Of course, the highest degree of overall execution security and integrity is achieved when each party of the agreement performs these authentication operations and does so in an independent fashion. If the arbitrator authentication cannot be completed, a new digital arbitrator is selected by returning to Step 715.
In Step 730, each signatory digitally signs the digital agreement by encrypting a hash value of the digital agreement or the digital agreement itself (if hashing is not desired) with its private key. This digital signature, along with a signatory list and preferably, although not required, a copy of both the digital agreement or an equally acceptable alternative representation (e.g. hash value of the digital agreement), is then transferred to the digital arbitrator. This communication to the digital arbitrator is confidential, such as being protected through standard cryptographic means, typically by encrypting at least the digital signature with a temporary session key shared between the signatory and the digital arbitrator. This prevents the illicit capture of the digital signature by antagonistic parties, for use prior to the availability of the fully signed digital agreement from the digital arbitrator.
For each individual message received from the various signatories in Step 735, the digital arbitrator performs the operations described in Step 740. These include (i) comparing the received digital agreement (or its acceptable alternative representation) against all versions of the agreement previously received, (ii) comparing the received signatory list against all versions of the signatory list previously received, and (iii) validating the digital signature using the public key of the signatory derived from the signatory list in the manner described for FIG. 5. As shown in Step 745, the arbitrator must successfully complete all of the operations in Step 740 for all signatories before proceeding.
If valid digital signatures are received from all signatories and all copies of the digital agreement and signatory list are identical, the agreement is deemed to have been fully executed and the arbitrator proceeds to Step 750. In Step 750, the arbitrator distributes an acknowledgment to each signatory indicating that the digital agreement has been fully signed. The digital agreement is contained in the arbitration node to be provided upon request by one of the signatories. Similarly, requests for a copy of the signatory list, or the set of signatures may be satisfied by the arbitration node. Alternatively, it is contemplated that the entire set of digital signatures associated with the digital agreement may be distributed with or without the use of the session key or asymmetric (public-private key) cryptography techniques.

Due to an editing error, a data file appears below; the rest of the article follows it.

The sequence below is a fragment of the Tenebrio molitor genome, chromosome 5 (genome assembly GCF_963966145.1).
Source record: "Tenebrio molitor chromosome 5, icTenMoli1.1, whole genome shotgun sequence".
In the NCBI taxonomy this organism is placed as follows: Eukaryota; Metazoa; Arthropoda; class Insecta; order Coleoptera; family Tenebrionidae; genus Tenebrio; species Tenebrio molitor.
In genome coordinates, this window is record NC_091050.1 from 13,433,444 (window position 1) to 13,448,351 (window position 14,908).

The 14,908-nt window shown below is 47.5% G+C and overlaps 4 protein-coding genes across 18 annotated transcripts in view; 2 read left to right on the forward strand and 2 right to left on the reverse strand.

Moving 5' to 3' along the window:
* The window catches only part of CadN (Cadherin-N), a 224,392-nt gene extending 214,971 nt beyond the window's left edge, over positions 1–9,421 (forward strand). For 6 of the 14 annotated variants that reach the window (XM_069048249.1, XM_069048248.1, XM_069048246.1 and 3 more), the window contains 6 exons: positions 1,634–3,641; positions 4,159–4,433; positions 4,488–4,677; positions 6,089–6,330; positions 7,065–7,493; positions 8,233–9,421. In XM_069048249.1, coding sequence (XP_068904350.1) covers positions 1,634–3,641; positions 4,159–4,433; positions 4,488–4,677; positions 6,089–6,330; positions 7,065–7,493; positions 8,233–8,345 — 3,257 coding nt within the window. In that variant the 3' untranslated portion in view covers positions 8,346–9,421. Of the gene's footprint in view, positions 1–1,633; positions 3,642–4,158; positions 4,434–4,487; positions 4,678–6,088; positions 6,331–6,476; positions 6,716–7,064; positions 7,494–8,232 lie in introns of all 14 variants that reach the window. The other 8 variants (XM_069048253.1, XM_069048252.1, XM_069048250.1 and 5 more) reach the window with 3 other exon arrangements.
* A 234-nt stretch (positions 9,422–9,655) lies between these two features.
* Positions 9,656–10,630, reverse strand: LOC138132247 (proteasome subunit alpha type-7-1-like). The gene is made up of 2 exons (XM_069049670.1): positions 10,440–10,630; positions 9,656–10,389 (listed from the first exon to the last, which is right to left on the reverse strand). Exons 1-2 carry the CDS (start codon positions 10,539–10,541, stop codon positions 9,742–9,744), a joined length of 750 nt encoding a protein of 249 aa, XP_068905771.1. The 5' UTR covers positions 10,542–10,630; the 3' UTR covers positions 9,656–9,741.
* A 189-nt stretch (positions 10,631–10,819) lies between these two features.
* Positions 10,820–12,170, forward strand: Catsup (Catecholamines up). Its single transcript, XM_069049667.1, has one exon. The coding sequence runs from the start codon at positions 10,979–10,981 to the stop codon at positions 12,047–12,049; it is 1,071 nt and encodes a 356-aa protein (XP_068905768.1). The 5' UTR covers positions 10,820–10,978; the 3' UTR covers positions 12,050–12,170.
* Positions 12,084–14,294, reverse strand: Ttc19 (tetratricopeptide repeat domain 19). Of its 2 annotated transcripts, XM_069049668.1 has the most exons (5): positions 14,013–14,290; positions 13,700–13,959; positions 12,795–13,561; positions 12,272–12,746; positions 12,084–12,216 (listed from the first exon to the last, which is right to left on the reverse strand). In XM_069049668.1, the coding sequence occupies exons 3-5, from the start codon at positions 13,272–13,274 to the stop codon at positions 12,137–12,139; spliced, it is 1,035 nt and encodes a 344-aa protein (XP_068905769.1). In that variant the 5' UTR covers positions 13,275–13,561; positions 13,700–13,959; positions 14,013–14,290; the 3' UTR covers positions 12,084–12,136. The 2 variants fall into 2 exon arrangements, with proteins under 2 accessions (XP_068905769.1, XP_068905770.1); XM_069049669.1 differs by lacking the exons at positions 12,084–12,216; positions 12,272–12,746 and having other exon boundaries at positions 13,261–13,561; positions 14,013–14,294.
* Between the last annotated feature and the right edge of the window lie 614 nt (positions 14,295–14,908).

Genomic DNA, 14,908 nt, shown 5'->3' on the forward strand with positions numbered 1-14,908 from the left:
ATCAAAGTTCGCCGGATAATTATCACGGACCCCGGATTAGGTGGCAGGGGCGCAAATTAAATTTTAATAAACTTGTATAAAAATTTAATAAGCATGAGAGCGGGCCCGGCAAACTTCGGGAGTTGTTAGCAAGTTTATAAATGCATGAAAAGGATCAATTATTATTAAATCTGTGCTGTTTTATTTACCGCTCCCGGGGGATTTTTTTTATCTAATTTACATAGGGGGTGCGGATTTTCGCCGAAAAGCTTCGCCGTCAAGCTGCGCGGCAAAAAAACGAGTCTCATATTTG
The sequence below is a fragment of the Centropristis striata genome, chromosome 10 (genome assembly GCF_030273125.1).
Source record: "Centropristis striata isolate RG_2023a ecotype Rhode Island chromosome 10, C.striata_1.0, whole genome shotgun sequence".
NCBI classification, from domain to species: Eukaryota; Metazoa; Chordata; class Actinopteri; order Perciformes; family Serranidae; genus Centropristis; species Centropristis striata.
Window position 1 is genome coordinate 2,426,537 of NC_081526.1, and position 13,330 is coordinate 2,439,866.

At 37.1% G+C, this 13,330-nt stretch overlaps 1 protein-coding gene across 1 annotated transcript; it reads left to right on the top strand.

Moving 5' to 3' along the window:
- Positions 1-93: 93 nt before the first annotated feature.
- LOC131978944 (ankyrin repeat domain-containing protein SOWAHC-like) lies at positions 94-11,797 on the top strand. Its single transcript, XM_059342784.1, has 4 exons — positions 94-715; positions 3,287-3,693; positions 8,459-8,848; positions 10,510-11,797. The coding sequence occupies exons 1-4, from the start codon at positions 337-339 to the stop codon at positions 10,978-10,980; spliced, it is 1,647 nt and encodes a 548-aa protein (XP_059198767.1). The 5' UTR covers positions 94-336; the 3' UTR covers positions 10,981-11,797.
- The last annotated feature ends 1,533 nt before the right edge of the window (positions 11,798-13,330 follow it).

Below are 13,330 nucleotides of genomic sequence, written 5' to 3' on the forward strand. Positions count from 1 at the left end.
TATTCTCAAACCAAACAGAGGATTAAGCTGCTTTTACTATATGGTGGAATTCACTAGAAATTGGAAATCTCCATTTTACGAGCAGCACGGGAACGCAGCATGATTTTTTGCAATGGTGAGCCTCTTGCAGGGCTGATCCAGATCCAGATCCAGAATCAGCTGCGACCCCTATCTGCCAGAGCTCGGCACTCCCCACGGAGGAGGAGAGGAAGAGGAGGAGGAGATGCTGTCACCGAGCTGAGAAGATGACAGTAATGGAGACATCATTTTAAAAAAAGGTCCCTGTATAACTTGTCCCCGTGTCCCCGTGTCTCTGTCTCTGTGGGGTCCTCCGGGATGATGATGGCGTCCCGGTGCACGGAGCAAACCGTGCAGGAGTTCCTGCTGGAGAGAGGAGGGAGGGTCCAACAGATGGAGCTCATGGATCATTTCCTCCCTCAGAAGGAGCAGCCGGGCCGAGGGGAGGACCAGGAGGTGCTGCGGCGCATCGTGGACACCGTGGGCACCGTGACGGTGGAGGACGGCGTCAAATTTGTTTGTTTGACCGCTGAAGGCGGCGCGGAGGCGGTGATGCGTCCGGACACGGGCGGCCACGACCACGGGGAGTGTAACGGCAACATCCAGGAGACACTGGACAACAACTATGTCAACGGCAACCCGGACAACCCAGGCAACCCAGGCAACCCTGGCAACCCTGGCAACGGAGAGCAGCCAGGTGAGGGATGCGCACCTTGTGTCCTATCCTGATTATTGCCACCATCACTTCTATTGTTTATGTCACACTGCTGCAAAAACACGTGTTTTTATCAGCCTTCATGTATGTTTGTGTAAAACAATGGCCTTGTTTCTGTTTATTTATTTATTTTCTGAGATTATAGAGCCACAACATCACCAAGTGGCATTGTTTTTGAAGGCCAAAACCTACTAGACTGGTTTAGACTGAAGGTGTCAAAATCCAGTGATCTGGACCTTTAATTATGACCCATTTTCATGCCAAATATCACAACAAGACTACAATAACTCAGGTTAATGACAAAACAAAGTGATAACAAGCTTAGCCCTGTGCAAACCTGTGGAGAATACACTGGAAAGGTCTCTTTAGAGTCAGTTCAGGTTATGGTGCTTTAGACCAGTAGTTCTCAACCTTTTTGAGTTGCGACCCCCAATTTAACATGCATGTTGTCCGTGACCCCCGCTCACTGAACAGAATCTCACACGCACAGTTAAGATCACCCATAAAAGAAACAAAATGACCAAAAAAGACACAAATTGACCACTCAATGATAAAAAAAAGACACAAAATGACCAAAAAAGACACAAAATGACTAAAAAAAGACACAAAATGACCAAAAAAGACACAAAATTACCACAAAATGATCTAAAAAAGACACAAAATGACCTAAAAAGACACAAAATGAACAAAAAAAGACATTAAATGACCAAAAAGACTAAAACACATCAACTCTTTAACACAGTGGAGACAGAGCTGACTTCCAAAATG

The present invention described herein may be designed in many different methods and using many different configurations. For example, the present invention may be utilized by escrow companies or other financial institutions for arbitrating the exchange of wired monetary payments for records of title (e.g., deed). Another example would be the remote electronic mutual stipulation to a set of facts as might occur in a judiciary proceeding. Likewise, it could be used by any state or federal regulated entities (e.g., Department of Motor Vehicles). While the present invention has been described in terms of various embodiments, other embodiments may come to mind to those skilled in the art without departing from the spirit and scope of the present invention. The invention should, therefore, be measured in terms of the claims which follows.
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|U.S. Classification||380/268, 705/53, 705/75, 705/67, 705/37|
|International Classification||H04L29/06, H04L9/32, H04K1/00, H04L9/00|
|Cooperative Classification||H04L9/3263, H04L9/3247, G06Q20/3674, G06Q40/04, H04L63/123, G06Q20/401|
|European Classification||H04L9/32S, G06Q20/401, G06Q20/3674, H04L63/12A, G06Q40/04|
|26 Jun 1996||AS||Assignment|
Owner name: INTEL CORPORATION, CALIFORNIA
Free format text: ASSIGNMENT OF ASSIGNORS INTEREST;ASSIGNOR:DAVIS, DEREK L.;REEL/FRAME:008120/0659
Effective date: 19960625